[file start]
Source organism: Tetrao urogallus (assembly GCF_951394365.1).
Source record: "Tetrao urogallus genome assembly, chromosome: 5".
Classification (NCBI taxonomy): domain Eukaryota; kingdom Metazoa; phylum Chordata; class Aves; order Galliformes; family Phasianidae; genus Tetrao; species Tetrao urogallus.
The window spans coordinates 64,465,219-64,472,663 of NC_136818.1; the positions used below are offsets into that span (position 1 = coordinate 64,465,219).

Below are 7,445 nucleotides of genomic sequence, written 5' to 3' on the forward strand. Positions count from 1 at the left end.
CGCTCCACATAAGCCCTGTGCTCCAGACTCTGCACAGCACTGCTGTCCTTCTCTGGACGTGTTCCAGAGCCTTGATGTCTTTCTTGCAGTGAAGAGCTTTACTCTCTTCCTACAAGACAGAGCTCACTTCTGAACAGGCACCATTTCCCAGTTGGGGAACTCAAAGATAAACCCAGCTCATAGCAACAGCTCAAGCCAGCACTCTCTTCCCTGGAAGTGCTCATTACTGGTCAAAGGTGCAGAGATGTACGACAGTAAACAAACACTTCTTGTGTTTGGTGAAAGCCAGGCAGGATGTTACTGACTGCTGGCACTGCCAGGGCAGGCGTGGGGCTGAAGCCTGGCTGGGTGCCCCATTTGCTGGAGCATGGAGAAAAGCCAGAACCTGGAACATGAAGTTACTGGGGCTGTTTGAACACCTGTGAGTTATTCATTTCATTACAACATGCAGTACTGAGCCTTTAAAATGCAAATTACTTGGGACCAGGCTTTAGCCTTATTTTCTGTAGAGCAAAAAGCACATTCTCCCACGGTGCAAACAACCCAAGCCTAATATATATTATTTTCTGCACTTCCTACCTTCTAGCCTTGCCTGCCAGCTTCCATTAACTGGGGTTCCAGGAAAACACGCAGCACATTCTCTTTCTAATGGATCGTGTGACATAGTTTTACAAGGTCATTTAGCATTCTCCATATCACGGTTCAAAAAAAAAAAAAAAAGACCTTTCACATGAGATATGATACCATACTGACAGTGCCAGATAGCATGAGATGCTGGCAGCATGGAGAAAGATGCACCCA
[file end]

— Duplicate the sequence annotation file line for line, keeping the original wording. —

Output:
Source organism: Tetrao urogallus (assembly GCF_951394365.1).
Source record: "Tetrao urogallus genome assembly, chromosome: 5".
Classification (NCBI taxonomy): domain Eukaryota; kingdom Metazoa; phylum Chordata; class Aves; order Galliformes; family Phasianidae; genus Tetrao; species Tetrao urogallus.
The window spans coordinates 64,465,219-64,472,663 of NC_136818.1; the positions used below are offsets into that span (position 1 = coordinate 64,465,219).

Below are 7,445 nucleotides of genomic sequence, written 5' to 3' on the forward strand. Positions count from 1 at the left end.
CGCTCCACATAAGCCCTGTGCTCCAGACTCTGCACAGCACTGCTGTCCTTCTCTGGACGTGTTCCAGAGCCTTGATGTCTTTCTTGCAGTGAAGAGCTTTACTCTCTTCCTACAAGACAGAGCTCACTTCTGAACAGGCACCATTTCCCAGTTGGGGAACTCAAAGATAAACCCAGCTCATAGCAACAGCTCAAGCCAGCACTCTCTTCCCTGGAAGTGCTCATTACTGGTCAAAGGTGCAGAGATGTACGACAGTAAACAAACACTTCTTGTGTTTGGTGAAAGCCAGGCAGGATGTTACTGACTGCTGGCACTGCCAGGGCAGGCGTGGGGCTGAAGCCTGGCTGGGTGCCCCATTTGCTGGAGCATGGAGAAAAGCCAGAACCTGGAACATGAAGTTACTGGGGCTGTTTGAACACCTGTGAGTTATTCATTTCATTACAACATGCAGTACTGAGCCTTTAAAATGCAAATTACTTGGGACCAGGCTTTAGCCTTATTTTCTGTAGAGCAAAAAGCACATTCTCCCACGGTGCAAACAACCCAAGCCTAATATATATTATTTTCTGCACTTCCTACCTTCTAGCCTTGCCTGCCAGCTTCCATTAACTGGGGTTCCAGGAAAACACGCAGCACATTCTCTTTCTAATGGATCGTGTGACATAGTTTTACAAGGTCATTTAGCATTCTCCATATCACGGTTCAAAAAAAAAAAAAAAAGACCTTTCACATGAGATATGATACCATACTGACAGTGCCAGATAGCATGAGATGCTGGCAGCATGGAGAAAGATGCACCCA